A really good introduction to the main areas of philosophical inquiry. The title is a bit of a misnomer, since it is not “jargon free”, but it keeps the jargon to a minimum and explains concepts clearly. One of the aspects of the book that I appreciate the most is his excellent use of real-world analogies. You can tell that the author is an experienced teacher. This book is highly recommended as an introduction to philosophical thinking.

Quick and simple philosophy basics

10 people found this helpful.
 on September 6, 2012
By Graeme
A basic introduction to philosophical issues with the standard approaches simply explained. It skims through standard arguments and counter arguments to philosophical problems, which can be good as a brief summary or as a starting point to delve deeper. Experienced philosophers will invariably consider some of the arguments to be poorly represented – which is only to be expected from philosophers.

… Pragmatism and Existentialism) but this is one of the best linking philosophy to actually living a life

4 people found this helpful.
 on July 9, 2014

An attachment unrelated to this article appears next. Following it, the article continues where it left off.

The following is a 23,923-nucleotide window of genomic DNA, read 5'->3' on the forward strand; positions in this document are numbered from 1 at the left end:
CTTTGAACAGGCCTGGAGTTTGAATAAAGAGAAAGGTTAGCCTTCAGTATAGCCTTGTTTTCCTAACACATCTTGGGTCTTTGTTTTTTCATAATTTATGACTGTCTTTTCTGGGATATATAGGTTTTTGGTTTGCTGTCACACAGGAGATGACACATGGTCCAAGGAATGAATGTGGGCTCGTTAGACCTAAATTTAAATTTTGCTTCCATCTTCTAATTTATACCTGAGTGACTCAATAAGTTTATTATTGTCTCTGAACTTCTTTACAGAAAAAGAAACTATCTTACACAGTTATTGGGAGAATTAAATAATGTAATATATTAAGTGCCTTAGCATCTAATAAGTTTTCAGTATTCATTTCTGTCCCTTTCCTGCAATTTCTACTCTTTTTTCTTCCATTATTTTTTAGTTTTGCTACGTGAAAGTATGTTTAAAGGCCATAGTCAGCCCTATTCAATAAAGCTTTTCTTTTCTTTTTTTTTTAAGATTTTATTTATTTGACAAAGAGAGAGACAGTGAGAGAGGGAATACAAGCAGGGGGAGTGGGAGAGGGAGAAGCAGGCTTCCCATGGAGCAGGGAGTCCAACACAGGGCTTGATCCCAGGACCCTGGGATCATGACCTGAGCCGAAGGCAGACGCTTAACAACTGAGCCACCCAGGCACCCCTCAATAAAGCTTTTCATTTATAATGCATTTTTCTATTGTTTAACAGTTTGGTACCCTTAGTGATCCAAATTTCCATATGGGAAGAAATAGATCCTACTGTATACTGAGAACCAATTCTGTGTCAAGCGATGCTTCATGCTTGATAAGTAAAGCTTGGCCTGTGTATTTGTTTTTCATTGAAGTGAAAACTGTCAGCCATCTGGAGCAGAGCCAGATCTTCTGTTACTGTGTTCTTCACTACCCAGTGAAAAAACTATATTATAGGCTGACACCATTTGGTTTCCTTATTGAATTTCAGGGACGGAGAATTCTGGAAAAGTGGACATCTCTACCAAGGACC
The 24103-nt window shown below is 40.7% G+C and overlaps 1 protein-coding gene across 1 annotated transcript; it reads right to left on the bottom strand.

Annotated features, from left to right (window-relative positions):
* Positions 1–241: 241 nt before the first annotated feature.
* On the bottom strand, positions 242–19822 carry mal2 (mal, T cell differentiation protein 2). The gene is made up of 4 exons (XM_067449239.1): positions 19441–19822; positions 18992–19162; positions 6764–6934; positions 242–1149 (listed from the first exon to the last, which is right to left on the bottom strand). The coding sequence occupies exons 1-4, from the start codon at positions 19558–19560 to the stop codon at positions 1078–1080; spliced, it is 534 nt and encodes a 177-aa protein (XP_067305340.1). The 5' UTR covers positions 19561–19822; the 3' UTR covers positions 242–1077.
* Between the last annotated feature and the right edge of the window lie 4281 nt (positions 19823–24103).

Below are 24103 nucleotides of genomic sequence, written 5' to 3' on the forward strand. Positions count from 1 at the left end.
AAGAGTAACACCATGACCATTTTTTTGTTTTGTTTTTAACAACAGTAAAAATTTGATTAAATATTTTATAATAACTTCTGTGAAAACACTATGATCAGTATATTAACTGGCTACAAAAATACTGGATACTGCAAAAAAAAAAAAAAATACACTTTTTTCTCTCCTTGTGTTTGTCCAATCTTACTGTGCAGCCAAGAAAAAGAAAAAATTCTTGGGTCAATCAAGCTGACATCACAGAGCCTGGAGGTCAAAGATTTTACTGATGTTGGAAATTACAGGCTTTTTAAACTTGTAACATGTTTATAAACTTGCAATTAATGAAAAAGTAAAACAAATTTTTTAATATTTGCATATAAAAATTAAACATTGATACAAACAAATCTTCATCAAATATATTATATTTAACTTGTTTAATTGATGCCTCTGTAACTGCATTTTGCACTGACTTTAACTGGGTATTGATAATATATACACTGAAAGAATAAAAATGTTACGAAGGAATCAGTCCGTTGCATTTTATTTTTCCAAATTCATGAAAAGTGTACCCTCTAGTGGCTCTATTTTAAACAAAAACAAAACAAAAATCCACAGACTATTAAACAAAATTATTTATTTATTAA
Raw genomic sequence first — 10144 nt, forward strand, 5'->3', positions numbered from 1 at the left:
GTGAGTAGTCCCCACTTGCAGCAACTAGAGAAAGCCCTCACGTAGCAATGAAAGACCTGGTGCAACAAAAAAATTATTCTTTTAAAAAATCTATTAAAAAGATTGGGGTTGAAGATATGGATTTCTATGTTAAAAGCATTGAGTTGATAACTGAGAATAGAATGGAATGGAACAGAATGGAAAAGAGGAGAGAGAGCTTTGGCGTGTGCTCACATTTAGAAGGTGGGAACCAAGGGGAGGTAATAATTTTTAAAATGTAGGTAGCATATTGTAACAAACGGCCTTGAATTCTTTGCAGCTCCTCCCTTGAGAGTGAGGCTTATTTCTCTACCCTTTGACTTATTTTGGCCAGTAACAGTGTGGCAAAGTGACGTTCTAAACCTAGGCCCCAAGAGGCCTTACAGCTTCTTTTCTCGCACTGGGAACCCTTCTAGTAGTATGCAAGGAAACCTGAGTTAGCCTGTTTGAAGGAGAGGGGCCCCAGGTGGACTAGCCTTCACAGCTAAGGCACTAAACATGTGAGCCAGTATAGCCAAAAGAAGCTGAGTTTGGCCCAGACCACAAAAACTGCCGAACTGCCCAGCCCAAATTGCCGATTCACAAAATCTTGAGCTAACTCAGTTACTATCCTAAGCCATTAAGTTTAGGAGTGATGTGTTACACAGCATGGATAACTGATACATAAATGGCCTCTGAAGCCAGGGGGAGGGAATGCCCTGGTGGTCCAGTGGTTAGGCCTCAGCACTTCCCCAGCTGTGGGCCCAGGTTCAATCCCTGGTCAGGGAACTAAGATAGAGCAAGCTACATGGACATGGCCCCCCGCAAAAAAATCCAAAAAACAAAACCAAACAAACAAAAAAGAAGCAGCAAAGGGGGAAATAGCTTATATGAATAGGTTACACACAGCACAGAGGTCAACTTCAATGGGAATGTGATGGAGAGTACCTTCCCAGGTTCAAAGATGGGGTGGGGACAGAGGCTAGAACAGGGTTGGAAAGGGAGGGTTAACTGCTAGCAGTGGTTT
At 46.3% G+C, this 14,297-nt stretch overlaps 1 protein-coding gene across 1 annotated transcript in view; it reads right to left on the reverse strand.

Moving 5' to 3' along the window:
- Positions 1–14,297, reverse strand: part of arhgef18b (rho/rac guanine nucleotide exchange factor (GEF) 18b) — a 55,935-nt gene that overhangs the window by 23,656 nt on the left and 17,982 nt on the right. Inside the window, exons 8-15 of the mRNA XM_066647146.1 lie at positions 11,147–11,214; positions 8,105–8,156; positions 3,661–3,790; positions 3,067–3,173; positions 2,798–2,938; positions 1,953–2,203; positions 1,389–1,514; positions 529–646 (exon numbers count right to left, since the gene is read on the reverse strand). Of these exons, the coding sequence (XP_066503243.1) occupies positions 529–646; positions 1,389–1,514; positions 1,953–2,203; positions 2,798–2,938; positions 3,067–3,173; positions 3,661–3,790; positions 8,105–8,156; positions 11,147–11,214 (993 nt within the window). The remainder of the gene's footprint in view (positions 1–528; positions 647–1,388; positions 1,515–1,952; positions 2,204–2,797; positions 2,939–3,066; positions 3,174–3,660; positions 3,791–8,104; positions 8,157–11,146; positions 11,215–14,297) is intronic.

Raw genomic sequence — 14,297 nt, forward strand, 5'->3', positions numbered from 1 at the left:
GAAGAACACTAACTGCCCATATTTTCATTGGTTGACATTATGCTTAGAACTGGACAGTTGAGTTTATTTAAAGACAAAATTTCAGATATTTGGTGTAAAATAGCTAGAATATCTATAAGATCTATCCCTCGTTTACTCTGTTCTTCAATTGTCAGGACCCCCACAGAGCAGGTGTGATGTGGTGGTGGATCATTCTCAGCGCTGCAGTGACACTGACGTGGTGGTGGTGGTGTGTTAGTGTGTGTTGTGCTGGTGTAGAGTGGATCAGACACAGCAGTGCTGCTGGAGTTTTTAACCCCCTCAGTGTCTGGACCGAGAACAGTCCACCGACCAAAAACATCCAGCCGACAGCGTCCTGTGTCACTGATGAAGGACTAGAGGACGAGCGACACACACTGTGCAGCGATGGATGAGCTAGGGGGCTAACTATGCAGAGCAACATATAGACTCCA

By Robert R. Reed
There are more comprehensive introductions to philosophy (this one lacks chapters on Pragmatism and Existentialism) but this is one of the best linking philosophy to actually living a life. Well done

Good starter book

One person found this helpful.
 on February 28, 2015
By Old Jim
This is a good beginning philosophy book. It has easy to understand, clear explanations of several concepts and schools of pholosophy. The author has some biases but I suppose that is to be expected with any philosophy book. If you are trying to “get into” the concepts of philosophy this is a good place to start.

Entertaining and informative

One person found this helpful.
 on March 6, 2016
By Elon M
Nicely bridges the chasm between entertaining yet shallow shorts like 8-bit philosophy and “comprehensive” but unreadable philosophy textbooks.

Good Basic

5 people found this helpful.
 on October 30, 2012
By t
I found it easy to follow and easy to understand. The ideas are easy to follow. Great for people in college Philosophy or people who want to learn.

Excellent book on beginning the study of Philosophy.

One person found this helpful.
 on July 12, 2014
By James L. Hawes
This an excellent book for the beginner in the study of Philosophy. Is is very easy to read and understand.

Good starter

 on February 21, 2015
Good book; you can easily get a good idea of several philosophy concepts.